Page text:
Line body meshed as beam elements, model size significantly reduced

    Contact, end of bolt to flange cylindrical face, MPC couple U-Rot inside pinball

    Bolt model 6:

  • 2011 ANSYS, Inc. July 17, 2015 11

    Key features of this approach:

    Geometry preparation

    Bolt/nut geometry replaced with a line body

    Line body meshed as beam elements, model size significantly reduced

    Contact, end of bolt to cylindrical edge of bolt hole, MPC couple U-Rot inside pinball, note: for edge contacts WB automatically extends spider out 1 element for load transfer

    Bolt model 7:

  • 2011 ANSYS, Inc. July 17, 2015 12

    Key features of this approach:

    No bolt/nut geometry

    Use Body-Body > Beam

    Single beam188 element between mobile/reference geometry

    Scope to edge or surface of bolt holes on flanges

    Radius of beam = bolt shank diameter

    Recommend use of named selections (flange edge/surface geometry) and object generator to copy a master body-body beam

    This method cannot use a bolt pre-tension load directly, need to apply load via APDL inistate commands

    Bolt model 8:

  • 2011 ANSYS, Inc. July 17, 2015 13

    Module B is the original 8 bolt flange, this can be duplicated to investigate bolt modelling further, i.e. frictional contact, mesh sizing, etc.

    Overview of workflow

  • 2011 ANSYS, Inc. July 17, 2015 14

    Bolt Pretension

    How to apply bolt pretension

    Insert Bolt Pretension load

    Select geometry to apply load to

    Solid body > select body or face

    Line body > select edge

    Define load

    Load / lock / magnitude etc

  • 2011 ANSYS, Inc. July 17, 2015 15

    Bolt Pretension

    How to apply bolt pretension to a

    body-body beam

    Inistate stress to beam188 element

    Command snippet

    Define bolt geometry and load

    Calculate initial bolt stress required to result in desired bolt load, ie needs to be factored to account for load taken to deform the flange

    If model contains beam elements elsewhere then you will likely need additional APDL commands to isolate these bolt beams to apply inistate commands to

    bolt_rad = 2.5 ! bolt shank radius mm bolt_load = 500 ! bolt pretension load N bolt_area = (22/7)*(bolt_rad*bolt_rad) bolt_stress = 1.5*bolt_load/bolt_area esel,s,ename,,188 ! select all beam elements in model esel,r,real,,beam_bolt_id ! select bolts defined as beams only nsle ! select nodes on beam bolt element /solu ! enter solution to define bolt load inistate,set,csys,-2 ! select element coordinate system inistate,set,dtyp,stre ! set to initial stress definition inistate,define,,,,,bolt_stress ! define bolt stress alls ! reselect all entities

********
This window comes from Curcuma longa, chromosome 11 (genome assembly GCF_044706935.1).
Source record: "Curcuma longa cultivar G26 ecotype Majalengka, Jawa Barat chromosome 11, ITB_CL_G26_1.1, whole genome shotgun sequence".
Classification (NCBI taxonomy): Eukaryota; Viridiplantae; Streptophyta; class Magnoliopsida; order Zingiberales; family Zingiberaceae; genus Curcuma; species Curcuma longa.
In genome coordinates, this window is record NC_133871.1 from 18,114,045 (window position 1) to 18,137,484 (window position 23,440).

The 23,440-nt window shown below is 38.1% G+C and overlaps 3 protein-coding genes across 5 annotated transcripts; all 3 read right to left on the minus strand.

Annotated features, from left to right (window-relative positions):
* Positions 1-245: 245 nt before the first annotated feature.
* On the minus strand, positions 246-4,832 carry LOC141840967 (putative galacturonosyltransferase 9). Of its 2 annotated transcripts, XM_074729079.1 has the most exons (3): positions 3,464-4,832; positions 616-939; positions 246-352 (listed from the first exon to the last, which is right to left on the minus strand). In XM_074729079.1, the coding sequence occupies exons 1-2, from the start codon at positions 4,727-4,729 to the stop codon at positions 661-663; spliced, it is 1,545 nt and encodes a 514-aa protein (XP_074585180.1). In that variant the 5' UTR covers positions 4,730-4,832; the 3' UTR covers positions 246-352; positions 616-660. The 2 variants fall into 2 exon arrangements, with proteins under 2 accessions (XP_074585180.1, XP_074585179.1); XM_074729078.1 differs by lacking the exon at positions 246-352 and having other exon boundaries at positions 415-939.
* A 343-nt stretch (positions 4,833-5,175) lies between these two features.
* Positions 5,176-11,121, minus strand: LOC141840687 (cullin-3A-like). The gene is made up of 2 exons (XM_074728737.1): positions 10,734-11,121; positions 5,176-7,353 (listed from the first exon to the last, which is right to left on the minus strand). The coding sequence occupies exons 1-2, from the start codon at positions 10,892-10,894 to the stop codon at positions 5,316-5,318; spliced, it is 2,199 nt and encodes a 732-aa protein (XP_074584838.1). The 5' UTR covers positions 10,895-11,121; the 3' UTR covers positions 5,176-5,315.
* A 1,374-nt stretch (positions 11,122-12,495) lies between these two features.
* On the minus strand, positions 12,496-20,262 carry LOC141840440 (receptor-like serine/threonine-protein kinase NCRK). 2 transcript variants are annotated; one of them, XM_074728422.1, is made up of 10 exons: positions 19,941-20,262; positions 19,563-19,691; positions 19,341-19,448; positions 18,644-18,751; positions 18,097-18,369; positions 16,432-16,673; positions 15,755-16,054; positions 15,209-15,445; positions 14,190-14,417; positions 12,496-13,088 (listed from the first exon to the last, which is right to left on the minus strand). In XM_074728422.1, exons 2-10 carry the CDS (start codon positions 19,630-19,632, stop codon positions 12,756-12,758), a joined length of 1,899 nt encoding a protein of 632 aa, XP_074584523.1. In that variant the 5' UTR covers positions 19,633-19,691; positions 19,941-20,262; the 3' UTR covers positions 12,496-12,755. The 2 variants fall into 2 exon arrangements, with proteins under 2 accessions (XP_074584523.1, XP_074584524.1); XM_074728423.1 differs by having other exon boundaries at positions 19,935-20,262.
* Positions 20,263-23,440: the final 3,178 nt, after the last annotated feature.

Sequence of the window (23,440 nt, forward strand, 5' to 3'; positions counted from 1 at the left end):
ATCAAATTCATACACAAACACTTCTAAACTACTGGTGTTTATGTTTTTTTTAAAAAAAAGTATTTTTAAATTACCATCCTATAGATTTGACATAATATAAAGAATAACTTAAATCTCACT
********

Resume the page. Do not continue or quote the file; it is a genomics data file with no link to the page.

Identify beams for loading purposes: beam_bolt_id = _bid

  • 2011 ANSYS, Inc. July 17, 2015 16

    Bolt Pretension

    A word on meshing ensure there is at least 2 elements (hex, tet, beam) along the shank of the bolt

    Why because ANSYS bolt-pretension load splits the bolt shank and connects the resulting faces (solid) / vertices( beam) to a pilot node, the load is then applied via the pilot nodes

  • 2011 ANSYS, Inc. July 17, 2015 17

    Results comparison

    Flange deflection - consistent irrespective of how bolt has been modelled

  • 2011 ANSYS, Inc. July 17, 2015 18

    Results comparison

    Stress in flange - some differences between line and area contacts, biggest difference is with beam connector where spider extends out 1 element depth

    Bolt head Nut

  • 2011 ANSYS, Inc. July 17, 2015 19

    Results comparison

    Stress in bolt shank:

    Solid body bolts > scope stress to bolt body

    Results fairly consistent irrespective of method used to model bolt

    Line body bolts > Post process using Beam Tool or User Result > Beamdirect

    Body-body beam connector > APDL commands to post process

  • 2011 ANSYS, Inc. July 17, 2015 20

    Results comparison

    Stress in bolt shank:

    Line body bolts > Post process using Beam Tool or User Result > Beamdirect

    25.5 MPa vs Solid 25.4 to 26.7 MPa

  • 2011 ANSYS, Inc. July 17, 2015 21

    Results comparison

    Stress in bolt shank:

    Body-body beam connector > APDL commands to post process

    Axial bolt force = 498.9 N

    Bolt shank stress = 25.4 MPa

    Bolt shank stress comparison

    Beam connector 25.4 MPa

    Line body 25.5 MPa

    Solid 25.4 to 26.7 Mpa

    set,last esel,s,type,,beam_bolt_id !Length unit for the following data is MM /FOC, 1, 62.9820904842815 ,-13.5452039539814 ,171.46091721952 /VIEW, 1, -623.383469365249 ,773.613482745931 ,113.645190993093 /ANG, 1, 5.37623044565048 /DIST, 1, 136.558237213941 ETABL